These guidelines provide clarity on the different entry points a plugin can have. An entry point is how users access your plugin, users can access a plugin through the menu bar or a keyboard shortcut.
- Entry points
- Menu architecture - Top menu and Submenu items
- Keyboard shortcuts
## Entry Points
Plugin Launch pad#
Menu architecture - Top menu and Submenu items#
Executes a plugin action or open modal.
Provide help links, about tutorials or global settings.
If the plugin handles default preferences then consider having “plugin settings” as part of the submenu. (ex: export options, spacing rules)
Users can refer back to onboarding materials such as tutorials and guides on how to use the plugin.
Provide the user with an external link to help documentation or an email through the submenu.
Don’t add multiple actions for one plugin as top-level items.
If your plugin has one action or workflow shortcut then the action will be the top menu item.
A. Long label names will truncate B. The top menu label is the plugin name C. Limit the use of emoji’s as part of the label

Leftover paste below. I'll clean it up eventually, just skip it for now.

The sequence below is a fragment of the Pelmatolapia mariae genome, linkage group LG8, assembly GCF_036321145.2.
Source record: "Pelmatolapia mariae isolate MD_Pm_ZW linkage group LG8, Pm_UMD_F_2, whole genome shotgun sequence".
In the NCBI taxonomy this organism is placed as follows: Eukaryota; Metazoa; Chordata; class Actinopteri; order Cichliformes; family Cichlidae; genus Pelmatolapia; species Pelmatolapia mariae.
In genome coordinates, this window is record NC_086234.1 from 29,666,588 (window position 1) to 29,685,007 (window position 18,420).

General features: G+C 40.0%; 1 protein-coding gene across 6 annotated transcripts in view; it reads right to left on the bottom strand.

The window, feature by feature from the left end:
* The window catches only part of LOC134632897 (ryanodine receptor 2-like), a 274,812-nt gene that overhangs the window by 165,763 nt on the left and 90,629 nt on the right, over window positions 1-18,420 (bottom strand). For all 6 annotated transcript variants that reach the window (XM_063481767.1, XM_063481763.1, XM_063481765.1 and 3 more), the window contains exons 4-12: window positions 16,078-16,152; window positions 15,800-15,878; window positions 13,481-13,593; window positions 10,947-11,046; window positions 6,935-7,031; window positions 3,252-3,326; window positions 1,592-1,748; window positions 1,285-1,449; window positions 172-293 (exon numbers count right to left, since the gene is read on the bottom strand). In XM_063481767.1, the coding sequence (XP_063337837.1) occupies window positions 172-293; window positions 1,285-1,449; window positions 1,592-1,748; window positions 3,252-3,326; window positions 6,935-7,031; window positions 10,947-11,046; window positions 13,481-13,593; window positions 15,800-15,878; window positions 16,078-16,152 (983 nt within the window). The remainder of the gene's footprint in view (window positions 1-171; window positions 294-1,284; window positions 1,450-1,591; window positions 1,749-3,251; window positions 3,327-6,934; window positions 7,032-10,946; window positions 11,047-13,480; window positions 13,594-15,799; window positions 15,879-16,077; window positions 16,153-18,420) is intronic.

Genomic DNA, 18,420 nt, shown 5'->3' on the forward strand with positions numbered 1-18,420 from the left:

if your plugin needs to handle multiple actions or workflow shortcuts then they will render as a submenu.
A. If the plugin has a single submenu item then it will be shown as a Top Menu item B. Long label names will truncate C. Top menu label is the plugin name D. Submenu labels - action labels should have a descriptive name (i.e: Copy CSS) E. When a plugin needs further user action in order to continue, then at the end of the submenu label should use “…” F. Limit the use of emoji’s as part of the label
If you are considering having a shortcut for your plugin, make sure to keep these guidelines in mind.
If the user has another plugin with the same shortcut already installed, the new installed plugins shouldn’t expect to have that same shortcut.
Can use a combination of “Shift” “Alt/Option” and “Control”
Keyboard shortcuts are used by power users
A keyboard shortcut can be used as an entry point but account for possible shortcut collisions